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The diversity challenge

Since this article was published we learned that Crissi Williams sadly passed away on 2 March 2022. We continue to run the article with the permission of the ITP and in memory of all Crissi's incredible work in the telecoms industry. We send our heartfelt condolences to all of Crissi's family and friends.

Crissi Williams asks, how do we fix the gender disparity in tech in 2022?

It’s an issue which is not going away. The gender gap in our industry is widening. According to the WISE campaign for gender equality in STEM, only 24 per cent of women hold STEM roles and only 28 per cent of board members are female. 

In a year where employers face the reported ‘great resignation’, and as our industry continues to develop at pace, we are facing a shortage of skilled workers needed to keep our industry growing.

Where does disparity begin?

This trend starts as far back as the classroom. We know that gender stereotypes are formed at a young age, and children can easily find themselves pigeon-holed. STEM subjects should be introduced from reception age, long before young people even think about careers at school. Learning STEM subjects with a hands-on approach is not only fun for children but can help them to develop a passion for the subject from an early age. 

We know that female students are lost on the STEM pathways by the time they reach GCSE or A-level. Why should this be the case? Could it be the distinct lack of female role models in this space?  PWC’s Women in Tech report suggests so. It found that only 3 per cent of females list tech as their first career choice and a further 78 per cent couldn’t name a famous female working in technology. The issue continues within higher education settings and universities. Only 35 per cent of STEM students in higher education in the UK are women according to STEM Women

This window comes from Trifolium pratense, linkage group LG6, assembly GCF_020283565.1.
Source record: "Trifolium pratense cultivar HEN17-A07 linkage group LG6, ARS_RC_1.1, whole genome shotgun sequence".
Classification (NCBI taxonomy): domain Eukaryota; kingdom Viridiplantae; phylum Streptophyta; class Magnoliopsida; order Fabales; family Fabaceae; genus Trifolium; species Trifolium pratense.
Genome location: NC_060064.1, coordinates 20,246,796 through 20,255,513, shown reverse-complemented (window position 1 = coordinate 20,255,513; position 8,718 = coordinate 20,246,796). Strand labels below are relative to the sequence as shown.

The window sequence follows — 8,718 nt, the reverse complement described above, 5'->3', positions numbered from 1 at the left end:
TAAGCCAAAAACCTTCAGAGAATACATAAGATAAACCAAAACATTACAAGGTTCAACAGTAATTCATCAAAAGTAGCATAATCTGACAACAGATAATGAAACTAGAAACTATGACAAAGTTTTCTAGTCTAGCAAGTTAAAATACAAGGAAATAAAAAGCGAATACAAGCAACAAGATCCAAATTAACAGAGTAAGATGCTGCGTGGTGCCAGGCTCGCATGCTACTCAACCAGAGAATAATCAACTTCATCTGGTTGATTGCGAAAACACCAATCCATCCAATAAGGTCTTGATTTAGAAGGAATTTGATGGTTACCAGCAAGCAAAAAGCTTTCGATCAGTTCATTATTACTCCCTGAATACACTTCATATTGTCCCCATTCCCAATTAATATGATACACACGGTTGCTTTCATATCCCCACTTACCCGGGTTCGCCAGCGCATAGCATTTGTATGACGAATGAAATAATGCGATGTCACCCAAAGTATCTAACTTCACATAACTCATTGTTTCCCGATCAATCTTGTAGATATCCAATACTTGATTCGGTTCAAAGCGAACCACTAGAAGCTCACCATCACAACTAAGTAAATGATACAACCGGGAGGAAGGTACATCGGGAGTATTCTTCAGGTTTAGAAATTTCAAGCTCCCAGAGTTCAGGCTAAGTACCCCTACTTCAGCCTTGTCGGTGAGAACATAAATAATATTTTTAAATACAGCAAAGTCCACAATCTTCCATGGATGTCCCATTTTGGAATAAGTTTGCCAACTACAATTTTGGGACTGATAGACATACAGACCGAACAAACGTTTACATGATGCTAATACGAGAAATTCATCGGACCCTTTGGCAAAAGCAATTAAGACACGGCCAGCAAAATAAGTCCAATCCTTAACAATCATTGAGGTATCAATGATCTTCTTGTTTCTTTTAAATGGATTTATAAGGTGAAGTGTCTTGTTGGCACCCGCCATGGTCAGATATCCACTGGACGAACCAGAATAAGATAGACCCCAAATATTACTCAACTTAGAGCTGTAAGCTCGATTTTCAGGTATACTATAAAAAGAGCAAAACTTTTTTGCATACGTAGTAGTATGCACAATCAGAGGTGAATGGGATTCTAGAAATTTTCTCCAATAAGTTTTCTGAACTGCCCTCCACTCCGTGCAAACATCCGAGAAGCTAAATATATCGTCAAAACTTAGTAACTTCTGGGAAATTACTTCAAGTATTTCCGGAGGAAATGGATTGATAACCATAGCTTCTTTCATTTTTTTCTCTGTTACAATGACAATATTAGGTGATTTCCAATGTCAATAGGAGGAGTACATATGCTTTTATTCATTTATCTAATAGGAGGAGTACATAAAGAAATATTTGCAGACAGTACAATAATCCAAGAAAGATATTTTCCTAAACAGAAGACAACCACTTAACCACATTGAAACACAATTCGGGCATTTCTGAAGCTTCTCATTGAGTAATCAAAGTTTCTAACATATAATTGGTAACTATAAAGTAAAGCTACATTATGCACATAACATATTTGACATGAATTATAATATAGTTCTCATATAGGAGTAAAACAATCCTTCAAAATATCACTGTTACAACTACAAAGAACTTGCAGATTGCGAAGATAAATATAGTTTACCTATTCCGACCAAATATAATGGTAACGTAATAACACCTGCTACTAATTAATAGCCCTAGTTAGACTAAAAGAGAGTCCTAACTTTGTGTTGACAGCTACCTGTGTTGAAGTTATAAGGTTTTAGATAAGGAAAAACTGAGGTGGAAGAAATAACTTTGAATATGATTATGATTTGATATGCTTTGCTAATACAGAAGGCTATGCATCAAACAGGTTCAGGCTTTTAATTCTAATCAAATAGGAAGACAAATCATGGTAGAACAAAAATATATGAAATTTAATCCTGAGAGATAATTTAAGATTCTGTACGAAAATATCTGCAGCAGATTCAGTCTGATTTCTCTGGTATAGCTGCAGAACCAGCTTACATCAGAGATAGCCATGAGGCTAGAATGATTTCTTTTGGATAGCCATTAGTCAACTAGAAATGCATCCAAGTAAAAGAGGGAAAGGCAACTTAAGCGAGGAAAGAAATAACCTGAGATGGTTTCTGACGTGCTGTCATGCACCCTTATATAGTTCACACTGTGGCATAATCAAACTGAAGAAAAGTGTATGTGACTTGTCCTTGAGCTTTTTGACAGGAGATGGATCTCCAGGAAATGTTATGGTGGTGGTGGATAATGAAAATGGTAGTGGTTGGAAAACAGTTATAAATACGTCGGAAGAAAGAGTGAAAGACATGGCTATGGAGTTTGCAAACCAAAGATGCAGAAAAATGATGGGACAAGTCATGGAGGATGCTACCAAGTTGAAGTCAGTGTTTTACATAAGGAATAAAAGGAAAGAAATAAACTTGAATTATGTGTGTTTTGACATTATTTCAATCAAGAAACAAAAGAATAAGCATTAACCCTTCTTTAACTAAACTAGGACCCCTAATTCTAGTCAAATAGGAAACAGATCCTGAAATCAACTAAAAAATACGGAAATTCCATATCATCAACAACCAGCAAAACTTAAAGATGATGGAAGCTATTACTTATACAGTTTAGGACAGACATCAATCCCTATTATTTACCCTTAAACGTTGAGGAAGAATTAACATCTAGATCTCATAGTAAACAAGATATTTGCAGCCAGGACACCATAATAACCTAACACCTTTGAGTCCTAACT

The talent pipeline for future employers truly begins in the classroom where more emphasis is needed.  The PWC report also highlighted that more than half of females surveyed were driven by a career that would make a positive difference to the world. In an industry making a huge impact for good, surely this is another missed opportunity to inspire the next generation? 

Challenging perceptions

We, along with many partner organisations, have found that the barriers exist at every turn.  Job titles and specific wording in recruitment adverts can have a detrimental effect and put off potential candidates. We recently worked with Vorboss to help them recruit 150 fibre engineers (or customer connections specialists as they later became known). They set a target that half of these should be female. We soon discovered that by re-writing job titles, and job descriptions, we could attract some amazing candidates. These candidates would have traditionally overlooked the role simply because the job title contained the word ‘engineer’.